One additional item I want to touch on here, but will dedicate additional time to later is that for many of us earning a salary or wages from our employers is our primary source of income.  We are trading our time for our money and I want you to keep in mind that you never want to forget to pay yourself.  There are resources out there that talk specifically about how you want to pay yourself first and I am a firm believer in this as you will see in the next section.  Again, remember your goals.  I strive to be able to get a point in life where I am building enough wealth/assets/sources of income that will cover my expenses without having to trade my time by going into a job.

Budget Input #1: Expense Tiers

The next piece of our personal little income statement is going to be our expenses.  Now for this section I am going to think about my expenses in terms of priority with three separate classifications for expenses.  By bucketing expenses, you will be able to have a macro view point while maintaining the supporting details available for review as well.  Let’s take a look at my definitions on the priority levels and I would encourage you to keep in mind that your buckets may look different, but try to stick with the theme in outlining your expenses.

Tier 1: Critical / Need to Live

This is the most important bucket of all because spending in this category should constitute our necessities.  I wouldn’t go so far as to call them the Bare Necessities because as some of the “nitty gritty” naysayers would say, some of the items in this bucket are actually required to live… gasp!  I would agree that what I include this section  are not all 100% required to sustain your life, but I think that they fit the criteria to be considered by most as critical for the lives that we live today.  In creating your list, don’t try and stretch the truth by adding many luxuries to this tier.  I can understand 1-2 if they are items that you feel you cannot truly live without, but try not to add Starbucks coffee or Netflix to this section :).  My critical tier of expenses is shown below and in no particular order.

Housing:  $1987 (includes tax/insurance) – 25.7% of after tax income.

In my point above discussing what should fall into which category, several friends have casually argued with me over this being added into the critical tier.  In my opinion, their point is taking the tier way too literally  to the point that they are not being realistic.  In most cases, if you are concerned about your finances enough to be reading about budgets, you probably consider your dwelling as a critical component of your life.  Housing itself is an interesting topic and you may debate with yourself on whether it makes sense to buy or rent.  Perhaps you want to buy, but don’t know whether you should carry a mortgage out for 15 or 30 years or potentially pay down/off early.  Whether you currently rent or own, try and include the total monthly costs to live there.  In my scenario, my wife and I own our home and have a 30 year mortgage with 1 year under our belts.  29 long years to go and the monthly payment is $1987 (including tax and homeowners insurance).  That may seem like a TON or a bargain depending on where you live in the world.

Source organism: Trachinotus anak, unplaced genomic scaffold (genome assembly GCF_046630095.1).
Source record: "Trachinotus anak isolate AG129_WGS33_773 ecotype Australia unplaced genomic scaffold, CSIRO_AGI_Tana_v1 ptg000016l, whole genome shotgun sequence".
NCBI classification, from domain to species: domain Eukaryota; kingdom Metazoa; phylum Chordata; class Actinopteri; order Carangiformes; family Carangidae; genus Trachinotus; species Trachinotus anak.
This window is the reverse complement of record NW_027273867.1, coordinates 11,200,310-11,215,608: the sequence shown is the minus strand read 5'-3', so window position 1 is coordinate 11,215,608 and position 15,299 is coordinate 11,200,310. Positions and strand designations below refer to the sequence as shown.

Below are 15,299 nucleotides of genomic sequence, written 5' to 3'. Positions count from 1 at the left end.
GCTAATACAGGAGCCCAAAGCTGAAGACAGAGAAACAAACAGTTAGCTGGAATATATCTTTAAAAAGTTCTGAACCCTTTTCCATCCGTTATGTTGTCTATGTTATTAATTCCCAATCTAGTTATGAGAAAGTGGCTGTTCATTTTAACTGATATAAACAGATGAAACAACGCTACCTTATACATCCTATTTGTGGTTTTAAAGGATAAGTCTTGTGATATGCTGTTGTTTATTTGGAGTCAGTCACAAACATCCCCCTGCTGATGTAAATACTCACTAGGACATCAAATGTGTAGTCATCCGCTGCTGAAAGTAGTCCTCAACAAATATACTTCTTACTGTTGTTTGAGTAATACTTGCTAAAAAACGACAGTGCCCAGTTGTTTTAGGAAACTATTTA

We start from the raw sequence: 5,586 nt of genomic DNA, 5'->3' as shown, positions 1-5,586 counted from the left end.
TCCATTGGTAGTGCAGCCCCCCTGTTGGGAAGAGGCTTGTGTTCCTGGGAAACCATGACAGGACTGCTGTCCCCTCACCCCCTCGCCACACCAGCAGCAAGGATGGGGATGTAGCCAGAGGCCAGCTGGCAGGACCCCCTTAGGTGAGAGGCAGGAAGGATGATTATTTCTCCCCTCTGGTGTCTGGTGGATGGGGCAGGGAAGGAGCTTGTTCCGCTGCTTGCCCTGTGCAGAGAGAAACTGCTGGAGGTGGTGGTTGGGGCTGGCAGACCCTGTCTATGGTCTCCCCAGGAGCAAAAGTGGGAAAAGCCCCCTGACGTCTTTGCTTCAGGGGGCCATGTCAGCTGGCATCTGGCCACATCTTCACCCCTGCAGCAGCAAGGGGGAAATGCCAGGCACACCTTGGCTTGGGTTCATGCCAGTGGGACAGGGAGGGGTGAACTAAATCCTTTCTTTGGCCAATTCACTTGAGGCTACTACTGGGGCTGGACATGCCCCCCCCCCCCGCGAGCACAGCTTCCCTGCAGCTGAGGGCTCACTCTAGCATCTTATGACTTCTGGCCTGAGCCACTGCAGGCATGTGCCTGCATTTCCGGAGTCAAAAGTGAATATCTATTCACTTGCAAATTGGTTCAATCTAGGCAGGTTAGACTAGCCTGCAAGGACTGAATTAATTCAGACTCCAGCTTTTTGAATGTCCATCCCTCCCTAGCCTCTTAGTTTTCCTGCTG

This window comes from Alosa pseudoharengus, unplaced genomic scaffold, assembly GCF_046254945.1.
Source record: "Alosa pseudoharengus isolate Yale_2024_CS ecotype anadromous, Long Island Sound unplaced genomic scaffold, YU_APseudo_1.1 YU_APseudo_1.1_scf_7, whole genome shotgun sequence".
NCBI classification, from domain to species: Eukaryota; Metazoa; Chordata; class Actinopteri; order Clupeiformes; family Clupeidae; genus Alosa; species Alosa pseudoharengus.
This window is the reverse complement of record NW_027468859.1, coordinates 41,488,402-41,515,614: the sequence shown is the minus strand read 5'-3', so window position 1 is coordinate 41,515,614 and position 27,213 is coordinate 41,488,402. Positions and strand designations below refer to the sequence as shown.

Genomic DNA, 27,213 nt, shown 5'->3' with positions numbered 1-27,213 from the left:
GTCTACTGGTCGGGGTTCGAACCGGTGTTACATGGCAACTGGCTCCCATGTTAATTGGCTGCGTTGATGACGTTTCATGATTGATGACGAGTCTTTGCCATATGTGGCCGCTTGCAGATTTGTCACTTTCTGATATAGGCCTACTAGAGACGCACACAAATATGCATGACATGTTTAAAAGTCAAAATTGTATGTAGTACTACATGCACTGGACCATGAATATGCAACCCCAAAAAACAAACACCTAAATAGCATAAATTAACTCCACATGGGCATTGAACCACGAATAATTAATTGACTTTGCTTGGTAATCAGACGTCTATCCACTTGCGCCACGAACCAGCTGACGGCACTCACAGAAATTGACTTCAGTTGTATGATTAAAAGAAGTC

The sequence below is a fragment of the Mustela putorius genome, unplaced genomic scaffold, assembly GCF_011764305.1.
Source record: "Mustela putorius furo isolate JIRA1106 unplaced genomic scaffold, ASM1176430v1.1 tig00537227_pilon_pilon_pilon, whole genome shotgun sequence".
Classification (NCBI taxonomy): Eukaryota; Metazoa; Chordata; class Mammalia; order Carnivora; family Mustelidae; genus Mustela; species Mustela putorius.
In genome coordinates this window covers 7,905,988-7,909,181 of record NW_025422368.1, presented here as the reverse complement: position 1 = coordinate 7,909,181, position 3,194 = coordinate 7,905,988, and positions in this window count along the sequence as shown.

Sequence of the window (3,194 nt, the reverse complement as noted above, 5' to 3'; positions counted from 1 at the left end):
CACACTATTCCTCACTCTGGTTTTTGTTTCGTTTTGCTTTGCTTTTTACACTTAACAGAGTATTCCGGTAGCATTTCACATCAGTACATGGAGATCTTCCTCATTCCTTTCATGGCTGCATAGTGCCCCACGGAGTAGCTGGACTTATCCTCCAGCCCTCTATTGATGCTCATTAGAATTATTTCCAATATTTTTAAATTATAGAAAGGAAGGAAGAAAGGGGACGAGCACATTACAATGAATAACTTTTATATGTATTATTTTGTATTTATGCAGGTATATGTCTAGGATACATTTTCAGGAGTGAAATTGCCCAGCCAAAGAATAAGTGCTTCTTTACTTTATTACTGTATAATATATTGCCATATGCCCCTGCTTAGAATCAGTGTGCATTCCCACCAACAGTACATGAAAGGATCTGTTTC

You may have seen or heard a rule or ten from friends and family on what amount of money should be spent on your mortgage.  You can find many of these rules of thumb discussed here, but the best thing that we were able to do is find the home that we can grow into as we add to our family, secure a good interest rate, and buy at a good time where our initial money goes further and compounds over time.  Some of these factors are in your control and some aren’t, but I think having safe/adequate housing is critical in living your life.

Vehicle: $525 – 6.8% of after tax income

This item I would agree can be a lot more debatable than housing especially if you have flexibility to move your location to closer proximity to the places you spend most of your time at.  In my neck of the woods, I have a 15 minute highway commute to work each day.  Over on the FIRE forum on Reddit, you can find several folks that found residences within walking or biking distance to their work.  In addition, if you live in a large metropolis you may not need a car and having one may blow up your budget further when you try and find a place to park.  For my wife and I, we carry one car loan on a 2017 SUV with 0% interest.  My previous vehicle was totaled, luckily with no injuries to anyone, and in my search for a new vehicle I drifted toward a reliable SUV that I felt (barring another accident) might last me 10 years and have room to grow into.  Who knows where transportation will stand in 10 years so the smarter option would be to get a reliable used, but the 0% interest was very attractive to me.  Ideally, my wife will hang onto her car for another 4 years (it’s a 2014) so we are not in the position to need to carry two loans.  One loan for two people is better than two loans, but no loans on a car is best of all by far.